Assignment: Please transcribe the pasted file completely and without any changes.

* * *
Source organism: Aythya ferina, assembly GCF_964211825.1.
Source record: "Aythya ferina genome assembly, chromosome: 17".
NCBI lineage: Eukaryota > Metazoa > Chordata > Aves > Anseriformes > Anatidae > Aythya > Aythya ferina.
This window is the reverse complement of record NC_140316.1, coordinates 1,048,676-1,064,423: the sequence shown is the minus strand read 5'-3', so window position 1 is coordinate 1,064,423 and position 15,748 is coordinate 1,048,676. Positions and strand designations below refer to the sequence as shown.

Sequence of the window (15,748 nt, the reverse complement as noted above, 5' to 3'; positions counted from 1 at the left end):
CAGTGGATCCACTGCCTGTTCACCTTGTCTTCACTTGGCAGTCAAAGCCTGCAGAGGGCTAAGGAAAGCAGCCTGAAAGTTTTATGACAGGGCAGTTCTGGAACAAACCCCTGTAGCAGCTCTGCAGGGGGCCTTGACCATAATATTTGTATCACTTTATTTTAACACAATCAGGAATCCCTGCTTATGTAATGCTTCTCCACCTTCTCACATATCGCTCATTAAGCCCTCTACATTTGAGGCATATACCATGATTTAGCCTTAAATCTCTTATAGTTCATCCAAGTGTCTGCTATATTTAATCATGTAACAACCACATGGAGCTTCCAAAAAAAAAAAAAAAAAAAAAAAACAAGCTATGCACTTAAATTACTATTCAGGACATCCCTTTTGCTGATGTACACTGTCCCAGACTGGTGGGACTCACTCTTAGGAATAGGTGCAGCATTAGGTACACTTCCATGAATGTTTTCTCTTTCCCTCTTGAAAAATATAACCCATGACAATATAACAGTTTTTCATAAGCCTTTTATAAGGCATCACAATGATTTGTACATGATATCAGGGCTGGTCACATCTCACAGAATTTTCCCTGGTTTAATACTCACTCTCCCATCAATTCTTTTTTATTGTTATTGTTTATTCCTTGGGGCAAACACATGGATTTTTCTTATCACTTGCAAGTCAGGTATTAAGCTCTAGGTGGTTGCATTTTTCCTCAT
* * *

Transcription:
Source organism: Aythya ferina, assembly GCF_964211825.1.
Source record: "Aythya ferina genome assembly, chromosome: 17".
NCBI lineage: Eukaryota > Metazoa > Chordata > Aves > Anseriformes > Anatidae > Aythya > Aythya ferina.
This window is the reverse complement of record NC_140316.1, coordinates 1,048,676-1,064,423: the sequence shown is the minus strand read 5'-3', so window position 1 is coordinate 1,064,423 and position 15,748 is coordinate 1,048,676. Positions and strand designations below refer to the sequence as shown.

Sequence of the window (15,748 nt, the reverse complement as noted above, 5' to 3'; positions counted from 1 at the left end):
CAGTGGATCCACTGCCTGTTCACCTTGTCTTCACTTGGCAGTCAAAGCCTGCAGAGGGCTAAGGAAAGCAGCCTGAAAGTTTTATGACAGGGCAGTTCTGGAACAAACCCCTGTAGCAGCTCTGCAGGGGGCCTTGACCATAATATTTGTATCACTTTATTTTAACACAATCAGGAATCCCTGCTTATGTAATGCTTCTCCACCTTCTCACATATCGCTCATTAAGCCCTCTACATTTGAGGCATATACCATGATTTAGCCTTAAATCTCTTATAGTTCATCCAAGTGTCTGCTATATTTAATCATGTAACAACCACATGGAGCTTCCAAAAAAAAAAAAAAAAAAAAAAAACAAGCTATGCACTTAAATTACTATTCAGGACATCCCTTTTGCTGATGTACACTGTCCCAGACTGGTGGGACTCACTCTTAGGAATAGGTGCAGCATTAGGTACACTTCCATGAATGTTTTCTCTTTCCCTCTTGAAAAATATAACCCATGACAATATAACAGTTTTTCATAAGCCTTTTATAAGGCATCACAATGATTTGTACATGATATCAGGGCTGGTCACATCTCACAGAATTTTCCCTGGTTTAATACTCACTCTCCCATCAATTCTTTTTTATTGTTATTGTTTATTCCTTGGGGCAAACACATGGATTTTTCTTATCACTTGCAAGTCAGGTATTAAGCTCTAGGTGGTTGCATTTTTCCTCAT